This section is from the book "The Gardener V1", by William Thomson. Also available from Amazon: The New Organic Grower: A Master's Manual of Tools and Techniques for the Home and Market Gardener.
No vegetable cultivated in our gardens is more valued than Asparagus. It may not be found in many small gardens, but it is quite indispensable in every garden of any importance. Its successful culture is not a recently acquired accomplishment. Probably many of your readers may think in this respect we are going back rather than forward; as many Asparagus beds might have been found twenty years ago that would equal any to be seen at the present time, if the latter are not decidedly inferior to the former. If such is the case, there are no good reasons why it should be so, as our appliances in every shape, including tools, manures, and knowledge, are all supposed to be improved; but probably less attention is paid now to making the beds and preparing the ground than many old hands were in the habit of devoting to this part of its culture. No plants are easier raised from seed than Asparagus, and it will grow readily on any good piece of soil which has been merely stirred and manured on the surface; but its progress here will not be lasting, and after a year or two the crop will gradually dwindle away, until it is not worth the ground it stands on.
Roots which we have seen bearing well when about twenty years old, and that on the same piece of ground on which they were first planted, had the ground thoroughly prepared for their reception at first; and this must still be the case if good and lasting results are desired. Although Asparagus is often thought to be particular as to soil, it really is not; but whether the soil be heavy or light it should be well prepared, and success in most cases is sure to follow. We have had quantities of old sand carted to make "natural" Asparagus beds, and devoted a good deal of attention to their formation too; but the result was no better from this than we had from others planted in ordinary garden-soil well tilled. A very wet place or soil for the bed or plantation must be avoided, but any ordinary dry land may be selected; and the soil should not be less than 2 feet deep - if it is 3 all the better; and in beginning to make it ready for a permanent Asparagus plantation, it should be trenched down to the first of these depths, and the second if possible. If the subsoil is very hard, keep it in the bottom, only loosen it well up, and the worse it is, mix the more old vegetable refuse with it.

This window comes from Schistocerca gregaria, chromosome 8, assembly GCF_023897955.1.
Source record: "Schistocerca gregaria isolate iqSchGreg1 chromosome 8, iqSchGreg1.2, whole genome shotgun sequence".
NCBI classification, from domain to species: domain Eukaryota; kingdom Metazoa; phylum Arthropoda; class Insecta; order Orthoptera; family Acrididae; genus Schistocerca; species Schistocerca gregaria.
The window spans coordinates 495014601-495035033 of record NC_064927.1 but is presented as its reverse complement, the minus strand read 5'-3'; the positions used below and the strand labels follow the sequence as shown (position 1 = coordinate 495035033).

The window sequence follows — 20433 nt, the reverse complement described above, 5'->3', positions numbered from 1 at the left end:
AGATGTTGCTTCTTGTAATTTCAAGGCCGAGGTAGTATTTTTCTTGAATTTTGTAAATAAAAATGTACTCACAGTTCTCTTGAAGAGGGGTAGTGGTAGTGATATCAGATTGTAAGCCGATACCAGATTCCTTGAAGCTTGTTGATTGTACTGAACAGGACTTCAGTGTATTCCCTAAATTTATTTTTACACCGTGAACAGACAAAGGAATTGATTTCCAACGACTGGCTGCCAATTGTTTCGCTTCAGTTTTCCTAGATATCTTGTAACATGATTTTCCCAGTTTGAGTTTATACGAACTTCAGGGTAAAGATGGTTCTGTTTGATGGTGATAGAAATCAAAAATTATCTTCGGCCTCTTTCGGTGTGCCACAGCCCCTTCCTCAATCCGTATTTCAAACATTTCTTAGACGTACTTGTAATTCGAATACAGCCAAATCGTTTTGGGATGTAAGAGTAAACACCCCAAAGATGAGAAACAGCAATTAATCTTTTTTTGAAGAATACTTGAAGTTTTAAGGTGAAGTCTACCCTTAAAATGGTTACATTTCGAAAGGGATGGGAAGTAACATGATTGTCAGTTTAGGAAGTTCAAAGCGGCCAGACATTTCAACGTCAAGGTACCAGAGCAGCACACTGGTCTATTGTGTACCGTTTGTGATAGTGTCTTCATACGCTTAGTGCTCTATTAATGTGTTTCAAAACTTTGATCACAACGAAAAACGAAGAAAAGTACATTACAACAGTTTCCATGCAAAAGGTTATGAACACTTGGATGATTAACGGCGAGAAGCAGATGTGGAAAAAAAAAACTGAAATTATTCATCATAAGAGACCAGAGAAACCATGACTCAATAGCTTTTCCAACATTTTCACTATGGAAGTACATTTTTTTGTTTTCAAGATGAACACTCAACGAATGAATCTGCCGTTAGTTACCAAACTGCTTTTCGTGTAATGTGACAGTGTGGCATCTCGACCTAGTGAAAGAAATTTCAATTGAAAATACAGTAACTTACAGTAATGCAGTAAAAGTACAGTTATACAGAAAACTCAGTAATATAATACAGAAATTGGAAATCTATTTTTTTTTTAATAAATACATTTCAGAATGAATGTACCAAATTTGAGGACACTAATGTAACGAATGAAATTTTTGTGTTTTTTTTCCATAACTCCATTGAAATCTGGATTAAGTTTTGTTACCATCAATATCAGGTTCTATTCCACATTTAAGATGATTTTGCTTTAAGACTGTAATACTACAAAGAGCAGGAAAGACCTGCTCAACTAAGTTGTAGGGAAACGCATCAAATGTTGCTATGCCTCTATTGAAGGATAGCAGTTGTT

If good manure can be put in at the same time it will not be lost.
After trenching the required space over in this way, a coating of good manure should be placed all over the surface and dug in deeply, and a good sprinkling of salt may be thrown over it previous to burying it. This will help to clear the soil of insects, and nourish the young plants as well; but more about salt by-and-by. The best of all ways to propagate Asparagus is from seed, and the proper time to sow it is early in April. Every year we sow a small bed of seed at this time, and we have always a quantity of young plants in hand ready for any purpose if wanted. The seed is sown in drills about a foot apart; only a small quantity of soil is placed over the seed, and it never fails to grow. During the summer a few of the plants may be drawn out if they are very close together; but with 2 or 3 inches between them they develop nice little crowns the first season, and the shoots run up 2 feet or more. The hoe is run between to keep weeds down, and when the stems have withered in autumn, they are cut over and a slight covering of light manure placed over the crowns. Like this they remain until March, when the manure is taken away, and the young plants soon afterwards begin to push up fresh shoots.